What you need to know
- Congress has reached out to Google to get clarity over the company's approach to national security risks posed by foreign apps.
- In a letter, the body expressed concerns over the data of U.S. citizens being stored in foreign servers, potentially exposing them to espionage.
- Google has until the 31st of July to respond.
Google has been approached by the U.S. Congress to address issues with mobile apps originating from foreign countries. More particularly, the body expressed concern over data storage policies which could potentially form a vector for a national security intrusion.
Writing to Google, National Security Subcommittee Chairman Stephen Lynch said:
While the Subcommittee appreciates the safeguards Google has put in place to protect user privacy, we remain concerned that mobile applications owned or operated by foreign developers, or that store the user data of U.S. citizens overseas, could enable our adversaries to access significant quantities of potentially sensitive information on American citizens without their knowledge to the detriment of U.S. national security.
Aside from the controversy of TikTok, UAE messaging app ToTok briefly held the spotlight at the start of the year as a blockbuster report from the New York Times accused the app of being spyware. The danger of smartphone apps being governmental espionage tools has been spotlighted in 2020, and Congress seems to want this issue tackled.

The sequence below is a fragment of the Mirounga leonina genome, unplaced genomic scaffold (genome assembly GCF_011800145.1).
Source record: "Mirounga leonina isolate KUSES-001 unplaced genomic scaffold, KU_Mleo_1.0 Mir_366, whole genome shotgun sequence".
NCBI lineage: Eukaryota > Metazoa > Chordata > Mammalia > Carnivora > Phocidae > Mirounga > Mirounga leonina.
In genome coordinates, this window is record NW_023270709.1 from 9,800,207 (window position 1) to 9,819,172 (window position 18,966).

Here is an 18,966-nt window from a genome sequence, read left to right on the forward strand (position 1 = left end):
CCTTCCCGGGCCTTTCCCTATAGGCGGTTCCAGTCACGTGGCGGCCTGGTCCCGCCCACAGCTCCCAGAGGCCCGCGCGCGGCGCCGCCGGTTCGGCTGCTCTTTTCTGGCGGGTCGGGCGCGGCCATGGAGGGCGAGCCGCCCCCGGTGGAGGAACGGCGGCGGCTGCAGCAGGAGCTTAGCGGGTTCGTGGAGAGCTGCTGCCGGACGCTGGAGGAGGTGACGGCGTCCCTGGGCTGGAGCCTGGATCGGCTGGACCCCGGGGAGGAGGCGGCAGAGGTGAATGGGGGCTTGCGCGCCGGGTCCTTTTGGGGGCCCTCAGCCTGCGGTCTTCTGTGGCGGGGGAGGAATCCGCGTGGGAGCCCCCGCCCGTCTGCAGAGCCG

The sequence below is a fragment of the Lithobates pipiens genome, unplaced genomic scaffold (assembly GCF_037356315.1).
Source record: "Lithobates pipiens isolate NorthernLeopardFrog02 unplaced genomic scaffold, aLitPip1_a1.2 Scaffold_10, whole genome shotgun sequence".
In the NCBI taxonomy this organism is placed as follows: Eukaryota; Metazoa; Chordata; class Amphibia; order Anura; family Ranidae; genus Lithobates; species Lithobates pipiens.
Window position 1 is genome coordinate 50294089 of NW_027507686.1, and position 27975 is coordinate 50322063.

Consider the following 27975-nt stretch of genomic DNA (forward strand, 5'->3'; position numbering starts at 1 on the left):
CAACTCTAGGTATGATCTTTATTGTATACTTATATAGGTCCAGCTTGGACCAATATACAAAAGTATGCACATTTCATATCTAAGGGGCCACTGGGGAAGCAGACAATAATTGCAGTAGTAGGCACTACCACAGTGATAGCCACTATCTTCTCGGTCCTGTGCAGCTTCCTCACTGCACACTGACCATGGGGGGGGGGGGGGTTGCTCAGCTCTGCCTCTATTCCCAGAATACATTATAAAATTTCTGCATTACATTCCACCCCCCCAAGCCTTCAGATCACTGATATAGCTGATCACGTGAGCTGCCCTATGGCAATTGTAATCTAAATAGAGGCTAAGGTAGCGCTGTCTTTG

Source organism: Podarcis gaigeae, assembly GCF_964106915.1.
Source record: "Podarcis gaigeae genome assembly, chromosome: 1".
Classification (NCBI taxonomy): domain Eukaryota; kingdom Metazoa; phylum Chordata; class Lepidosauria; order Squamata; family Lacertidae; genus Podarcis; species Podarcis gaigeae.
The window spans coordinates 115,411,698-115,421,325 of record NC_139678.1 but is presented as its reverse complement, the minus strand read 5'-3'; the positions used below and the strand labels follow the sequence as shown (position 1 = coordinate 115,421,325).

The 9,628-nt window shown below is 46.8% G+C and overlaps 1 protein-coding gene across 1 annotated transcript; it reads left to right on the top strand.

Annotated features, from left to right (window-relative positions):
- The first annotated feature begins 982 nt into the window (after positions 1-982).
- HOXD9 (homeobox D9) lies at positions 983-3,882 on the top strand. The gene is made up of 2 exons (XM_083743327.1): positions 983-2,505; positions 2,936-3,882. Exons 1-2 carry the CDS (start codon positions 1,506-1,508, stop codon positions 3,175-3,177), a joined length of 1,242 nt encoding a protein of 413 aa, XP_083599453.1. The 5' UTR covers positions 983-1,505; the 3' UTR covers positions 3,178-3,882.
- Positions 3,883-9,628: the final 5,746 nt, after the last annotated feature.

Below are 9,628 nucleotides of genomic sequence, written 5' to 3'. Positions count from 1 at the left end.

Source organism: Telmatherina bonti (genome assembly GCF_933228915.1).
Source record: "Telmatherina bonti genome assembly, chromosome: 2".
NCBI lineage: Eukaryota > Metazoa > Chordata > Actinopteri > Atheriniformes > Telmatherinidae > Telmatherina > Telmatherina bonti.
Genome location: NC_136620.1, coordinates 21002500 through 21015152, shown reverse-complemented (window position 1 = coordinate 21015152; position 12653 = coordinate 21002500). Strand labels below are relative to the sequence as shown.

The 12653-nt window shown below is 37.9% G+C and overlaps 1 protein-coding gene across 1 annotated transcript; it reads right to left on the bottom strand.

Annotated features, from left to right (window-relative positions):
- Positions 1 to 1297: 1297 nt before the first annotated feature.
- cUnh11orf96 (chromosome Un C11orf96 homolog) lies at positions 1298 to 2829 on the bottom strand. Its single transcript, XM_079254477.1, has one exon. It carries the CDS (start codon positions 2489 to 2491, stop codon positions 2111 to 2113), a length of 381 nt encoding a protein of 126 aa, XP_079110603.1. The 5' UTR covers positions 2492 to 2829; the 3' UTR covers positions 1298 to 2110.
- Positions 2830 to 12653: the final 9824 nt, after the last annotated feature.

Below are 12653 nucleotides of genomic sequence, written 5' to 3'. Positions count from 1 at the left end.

The letter went on to say:
As an industry leader, Google can and must do more to ensure that smartphone applications made available to U.S. citizens on Google Play protect stored data from unlawful foreign exploitation, and do not compromise U.S. national security. At a minimum, Google should take steps to ensure that users are aware of the potential privacy and national security risks of sharing sensitive information with applications that store data in countries adversarial to the United States, or whose developers are subsidiaries of overseas companies.
Lynch drafted a similar letter to Apple, expressing the same concerns. Both companies have been given till the end of July to respond to the letter and address a few concerns, including a commitment to notifying users where app developers store their data in Play Store listings as well requesting developers publicly disclose whether they are a subsidiary of a foreign company.
David Pierce over at Protocol identified the concern over foreign apps as a matter of trust, arguing:
But ultimately, this isn't even just about China, [Eva Galperin, the EFF's director of cybersecurity,] told me. "The question is, how much do you trust TikTok, versus how much do you trust Facebook, versus how much do you trust Google?" American companies have no obligation to tell the truth in transparency reports, or to keep data away from the Chinese government. Unless we throw our phones in the ocean and move to the woods, we all eventually have to trust somebody.